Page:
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Full text of "Mathematical And Physical Papers - Iii"

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L, is regularly refracted at S, regularly reflected at T, and scattered on emergence at P. The lines LS, ST, TP will evidently lie in the plane LLQP. Let $, ' be the angles of incidence and refraction at 8. We have
= csec<j[>-f 2p.t sec
c tan
2$ tan   ' =
sn    =
' ...... (18).
The obliquity being supposed small, we may expand, and retain only the squares of small quantities, the terms thus neglected involving only fourth and higher powers. We get in the first place from (17)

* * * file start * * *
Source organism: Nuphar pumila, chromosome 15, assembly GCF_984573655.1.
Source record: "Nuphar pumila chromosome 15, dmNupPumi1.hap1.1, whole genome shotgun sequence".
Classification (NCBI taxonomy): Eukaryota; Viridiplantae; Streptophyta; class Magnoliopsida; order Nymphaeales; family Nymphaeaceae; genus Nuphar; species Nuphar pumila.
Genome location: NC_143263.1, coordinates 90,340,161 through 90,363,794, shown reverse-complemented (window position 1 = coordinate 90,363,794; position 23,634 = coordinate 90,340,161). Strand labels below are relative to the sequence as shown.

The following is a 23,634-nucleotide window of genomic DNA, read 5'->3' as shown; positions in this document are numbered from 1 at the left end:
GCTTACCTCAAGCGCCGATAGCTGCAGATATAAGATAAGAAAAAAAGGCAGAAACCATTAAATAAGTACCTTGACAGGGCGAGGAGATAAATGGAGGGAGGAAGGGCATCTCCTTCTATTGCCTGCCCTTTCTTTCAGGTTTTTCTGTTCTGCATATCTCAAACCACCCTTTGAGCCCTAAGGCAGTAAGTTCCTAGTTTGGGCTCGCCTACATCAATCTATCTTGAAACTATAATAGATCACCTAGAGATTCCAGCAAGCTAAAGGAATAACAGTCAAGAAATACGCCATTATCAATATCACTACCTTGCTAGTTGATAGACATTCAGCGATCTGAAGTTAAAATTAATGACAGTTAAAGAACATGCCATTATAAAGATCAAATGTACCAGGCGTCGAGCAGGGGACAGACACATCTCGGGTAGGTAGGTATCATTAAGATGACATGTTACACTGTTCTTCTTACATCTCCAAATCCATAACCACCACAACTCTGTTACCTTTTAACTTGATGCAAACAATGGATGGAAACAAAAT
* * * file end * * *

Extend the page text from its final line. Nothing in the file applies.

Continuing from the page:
R^c + tyt + h + bfa + ZpA^ + j^ ......... (19).
But equations (18) give
and substituting in (19) we get
To obtain jR2, it will be sufficient to interchange c and h, s and u, since if we supposed the course of the ray reversed it would emanate from E} be regularly refracted and reflected, then scattered on emergence at P, and so would reach L. Interchanging, subtracting, and reducing, we obtain
This formula is more general than (16), since no approximation has yet been made depending on the magnitude of t. In practice, however, t is actually small compared with c and k, so that we may simplify the formula by retaining only the first power of t, which reduces (20) to (16), inasmuch as
and s2 = (x - a)2 + (y - Z>)2.
11. Let us now proceed to apply the formula (16) to the explanation of the phenomena. In discussing this formula, it is to be remembered that x, y are the co-ordinates of the point of the mirror on which a fringe is seen projected. Since the direction